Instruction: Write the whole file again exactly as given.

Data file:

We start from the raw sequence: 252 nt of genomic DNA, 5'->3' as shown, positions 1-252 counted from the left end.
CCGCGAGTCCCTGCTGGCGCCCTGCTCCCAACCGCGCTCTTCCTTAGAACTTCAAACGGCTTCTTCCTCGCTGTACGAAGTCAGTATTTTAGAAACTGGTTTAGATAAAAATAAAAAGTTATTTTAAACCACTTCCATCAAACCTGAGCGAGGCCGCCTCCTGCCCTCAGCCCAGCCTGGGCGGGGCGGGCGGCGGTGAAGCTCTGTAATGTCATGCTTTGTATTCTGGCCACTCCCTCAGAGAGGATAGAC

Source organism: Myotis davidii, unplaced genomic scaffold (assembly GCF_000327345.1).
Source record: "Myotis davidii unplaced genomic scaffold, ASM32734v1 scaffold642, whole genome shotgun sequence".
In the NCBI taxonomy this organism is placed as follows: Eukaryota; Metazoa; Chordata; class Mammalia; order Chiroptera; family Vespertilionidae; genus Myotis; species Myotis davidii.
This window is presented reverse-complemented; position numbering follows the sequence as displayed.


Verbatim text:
We start from the raw sequence: 252 nt of genomic DNA, 5'->3' as shown, positions 1-252 counted from the left end.
CCGCGAGTCCCTGCTGGCGCCCTGCTCCCAACCGCGCTCTTCCTTAGAACTTCAAACGGCTTCTTCCTCGCTGTACGAAGTCAGTATTTTAGAAACTGGTTTAGATAAAAATAAAAAGTTATTTTAAACCACTTCCATCAAACCTGAGCGAGGCCGCCTCCTGCCCTCAGCCCAGCCTGGGCGGGGCGGGCGGCGGTGAAGCTCTGTAATGTCATGCTTTGTATTCTGGCCACTCCCTCAGAGAGGATAGAC

Source organism: Myotis davidii, unplaced genomic scaffold (assembly GCF_000327345.1).
Source record: "Myotis davidii unplaced genomic scaffold, ASM32734v1 scaffold642, whole genome shotgun sequence".
In the NCBI taxonomy this organism is placed as follows: Eukaryota; Metazoa; Chordata; class Mammalia; order Chiroptera; family Vespertilionidae; genus Myotis; species Myotis davidii.
This window is presented reverse-complemented; position numbering follows the sequence as displayed.